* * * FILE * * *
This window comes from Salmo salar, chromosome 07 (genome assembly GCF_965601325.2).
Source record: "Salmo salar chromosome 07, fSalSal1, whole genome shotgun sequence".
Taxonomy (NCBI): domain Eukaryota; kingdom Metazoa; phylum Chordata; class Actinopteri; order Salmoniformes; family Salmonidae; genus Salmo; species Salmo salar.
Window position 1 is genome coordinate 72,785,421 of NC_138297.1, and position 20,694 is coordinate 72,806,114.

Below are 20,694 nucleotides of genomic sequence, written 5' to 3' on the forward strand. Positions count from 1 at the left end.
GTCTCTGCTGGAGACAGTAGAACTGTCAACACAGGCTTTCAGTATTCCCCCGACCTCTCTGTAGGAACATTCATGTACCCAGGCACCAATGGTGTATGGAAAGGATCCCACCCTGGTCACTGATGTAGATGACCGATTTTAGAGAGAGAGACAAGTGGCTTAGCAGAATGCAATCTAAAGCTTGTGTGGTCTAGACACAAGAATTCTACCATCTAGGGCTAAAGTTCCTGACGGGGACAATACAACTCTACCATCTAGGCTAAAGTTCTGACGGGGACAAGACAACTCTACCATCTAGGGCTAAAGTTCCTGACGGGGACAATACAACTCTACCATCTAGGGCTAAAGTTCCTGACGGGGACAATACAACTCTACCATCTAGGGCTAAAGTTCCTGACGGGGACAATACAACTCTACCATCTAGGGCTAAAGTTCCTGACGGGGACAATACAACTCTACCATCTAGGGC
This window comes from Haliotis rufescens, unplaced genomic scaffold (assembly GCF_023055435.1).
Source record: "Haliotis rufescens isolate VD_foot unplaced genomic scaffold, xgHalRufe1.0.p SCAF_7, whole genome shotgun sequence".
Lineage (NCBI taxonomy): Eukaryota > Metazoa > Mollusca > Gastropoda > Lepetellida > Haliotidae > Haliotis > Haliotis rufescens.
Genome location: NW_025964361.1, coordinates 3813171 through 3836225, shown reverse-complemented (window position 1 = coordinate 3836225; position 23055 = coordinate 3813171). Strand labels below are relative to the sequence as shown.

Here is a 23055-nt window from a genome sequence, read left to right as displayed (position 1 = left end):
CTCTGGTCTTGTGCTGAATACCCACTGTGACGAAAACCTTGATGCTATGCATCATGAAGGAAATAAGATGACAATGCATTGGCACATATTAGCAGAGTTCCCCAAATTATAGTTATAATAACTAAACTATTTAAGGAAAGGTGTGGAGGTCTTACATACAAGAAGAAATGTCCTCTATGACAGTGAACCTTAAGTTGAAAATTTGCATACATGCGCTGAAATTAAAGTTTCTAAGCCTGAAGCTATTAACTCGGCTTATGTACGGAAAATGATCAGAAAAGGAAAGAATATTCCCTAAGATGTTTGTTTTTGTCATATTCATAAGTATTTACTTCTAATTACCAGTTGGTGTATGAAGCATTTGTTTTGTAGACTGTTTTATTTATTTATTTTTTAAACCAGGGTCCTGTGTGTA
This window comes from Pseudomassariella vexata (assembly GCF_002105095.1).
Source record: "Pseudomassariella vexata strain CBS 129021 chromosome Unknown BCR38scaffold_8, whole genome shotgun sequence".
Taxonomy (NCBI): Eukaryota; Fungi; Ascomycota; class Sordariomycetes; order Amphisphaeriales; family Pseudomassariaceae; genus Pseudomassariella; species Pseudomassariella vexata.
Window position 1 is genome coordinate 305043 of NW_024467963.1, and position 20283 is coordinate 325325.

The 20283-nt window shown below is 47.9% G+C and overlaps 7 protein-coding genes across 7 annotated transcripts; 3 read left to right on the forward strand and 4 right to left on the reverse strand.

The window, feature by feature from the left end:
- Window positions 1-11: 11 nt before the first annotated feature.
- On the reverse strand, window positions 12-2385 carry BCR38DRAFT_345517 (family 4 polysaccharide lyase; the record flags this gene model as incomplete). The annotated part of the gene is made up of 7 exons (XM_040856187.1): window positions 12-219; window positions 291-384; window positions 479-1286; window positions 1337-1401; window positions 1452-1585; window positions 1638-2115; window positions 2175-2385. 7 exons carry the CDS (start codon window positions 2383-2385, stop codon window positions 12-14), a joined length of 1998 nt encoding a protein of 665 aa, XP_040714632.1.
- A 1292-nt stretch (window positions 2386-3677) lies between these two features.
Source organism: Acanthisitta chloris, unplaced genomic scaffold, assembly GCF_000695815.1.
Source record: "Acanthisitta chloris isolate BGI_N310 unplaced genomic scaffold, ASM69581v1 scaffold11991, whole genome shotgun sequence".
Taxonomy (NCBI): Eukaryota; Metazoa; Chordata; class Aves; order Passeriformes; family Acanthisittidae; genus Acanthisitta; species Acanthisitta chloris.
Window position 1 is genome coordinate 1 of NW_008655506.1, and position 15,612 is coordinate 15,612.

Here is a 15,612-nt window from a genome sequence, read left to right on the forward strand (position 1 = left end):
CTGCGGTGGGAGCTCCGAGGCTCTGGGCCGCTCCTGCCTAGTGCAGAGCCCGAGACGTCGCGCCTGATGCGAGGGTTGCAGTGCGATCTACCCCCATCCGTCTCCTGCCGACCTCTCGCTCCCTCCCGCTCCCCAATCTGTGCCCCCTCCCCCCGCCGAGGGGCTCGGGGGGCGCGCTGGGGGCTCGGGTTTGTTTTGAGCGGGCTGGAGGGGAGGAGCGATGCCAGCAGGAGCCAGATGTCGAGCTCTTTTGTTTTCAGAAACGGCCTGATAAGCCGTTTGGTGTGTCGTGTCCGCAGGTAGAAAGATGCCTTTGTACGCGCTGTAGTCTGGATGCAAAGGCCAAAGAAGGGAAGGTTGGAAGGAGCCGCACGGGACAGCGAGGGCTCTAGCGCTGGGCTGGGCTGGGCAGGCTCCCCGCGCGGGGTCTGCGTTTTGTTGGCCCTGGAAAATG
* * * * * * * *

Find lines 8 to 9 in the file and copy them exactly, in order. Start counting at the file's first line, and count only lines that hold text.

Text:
Source record: "Haliotis rufescens isolate VD_foot unplaced genomic scaffold, xgHalRufe1.0.p SCAF_7, whole genome shotgun sequence".
Lineage (NCBI taxonomy): Eukaryota > Metazoa > Mollusca > Gastropoda > Lepetellida > Haliotidae > Haliotis > Haliotis rufescens.